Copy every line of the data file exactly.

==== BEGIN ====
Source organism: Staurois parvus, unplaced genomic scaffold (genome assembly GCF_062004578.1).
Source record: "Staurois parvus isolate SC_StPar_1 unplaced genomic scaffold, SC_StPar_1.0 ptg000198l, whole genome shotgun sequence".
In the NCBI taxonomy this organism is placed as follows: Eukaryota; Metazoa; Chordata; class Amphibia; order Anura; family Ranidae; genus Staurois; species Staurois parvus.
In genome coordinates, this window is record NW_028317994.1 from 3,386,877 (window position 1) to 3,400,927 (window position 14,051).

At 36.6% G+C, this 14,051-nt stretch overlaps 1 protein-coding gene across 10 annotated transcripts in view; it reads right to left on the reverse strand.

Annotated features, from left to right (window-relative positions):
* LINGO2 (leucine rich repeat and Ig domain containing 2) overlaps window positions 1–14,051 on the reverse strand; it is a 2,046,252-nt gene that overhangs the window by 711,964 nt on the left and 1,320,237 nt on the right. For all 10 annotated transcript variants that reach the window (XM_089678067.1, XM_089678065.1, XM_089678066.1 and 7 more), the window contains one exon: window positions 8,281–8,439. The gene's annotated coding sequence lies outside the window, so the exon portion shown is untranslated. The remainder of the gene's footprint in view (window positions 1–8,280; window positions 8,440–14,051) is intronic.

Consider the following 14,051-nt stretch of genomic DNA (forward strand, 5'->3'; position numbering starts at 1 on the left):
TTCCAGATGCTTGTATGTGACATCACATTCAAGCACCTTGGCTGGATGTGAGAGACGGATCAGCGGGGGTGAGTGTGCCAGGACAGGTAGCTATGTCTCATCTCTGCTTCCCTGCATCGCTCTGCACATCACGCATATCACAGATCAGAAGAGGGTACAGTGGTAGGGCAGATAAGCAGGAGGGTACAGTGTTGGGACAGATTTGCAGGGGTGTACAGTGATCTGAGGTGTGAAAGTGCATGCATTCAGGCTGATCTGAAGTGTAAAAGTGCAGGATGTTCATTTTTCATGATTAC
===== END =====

Source organism: Staurois parvus, unplaced genomic scaffold (genome assembly GCF_062004578.1).
Source record: "Staurois parvus isolate SC_StPar_1 unplaced genomic scaffold, SC_StPar_1.0 ptg000198l, whole genome shotgun sequence".
In the NCBI taxonomy this organism is placed as follows: Eukaryota; Metazoa; Chordata; class Amphibia; order Anura; family Ranidae; genus Staurois; species Staurois parvus.
In genome coordinates, this window is record NW_028317994.1 from 3,386,877 (window position 1) to 3,400,927 (window position 14,051).

At 36.6% G+C, this 14,051-nt stretch overlaps 1 protein-coding gene across 10 annotated transcripts in view; it reads right to left on the reverse strand.

Annotated features, from left to right (window-relative positions):
* LINGO2 (leucine rich repeat and Ig domain containing 2) overlaps window positions 1–14,051 on the reverse strand; it is a 2,046,252-nt gene that overhangs the window by 711,964 nt on the left and 1,320,237 nt on the right. For all 10 annotated transcript variants that reach the window (XM_089678067.1, XM_089678065.1, XM_089678066.1 and 7 more), the window contains one exon: window positions 8,281–8,439. The gene's annotated coding sequence lies outside the window, so the exon portion shown is untranslated. The remainder of the gene's footprint in view (window positions 1–8,280; window positions 8,440–14,051) is intronic.

Consider the following 14,051-nt stretch of genomic DNA (forward strand, 5'->3'; position numbering starts at 1 on the left):
TTCCAGATGCTTGTATGTGACATCACATTCAAGCACCTTGGCTGGATGTGAGAGACGGATCAGCGGGGGTGAGTGTGCCAGGACAGGTAGCTATGTCTCATCTCTGCTTCCCTGCATCGCTCTGCACATCACGCATATCACAGATCAGAAGAGGGTACAGTGGTAGGGCAGATAAGCAGGAGGGTACAGTGTTGGGACAGATTTGCAGGGGTGTACAGTGATCTGAGGTGTGAAAGTGCATGCATTCAGGCTGATCTGAAGTGTAAAAGTGCAGGATGTTCATTTTTCATGATTAC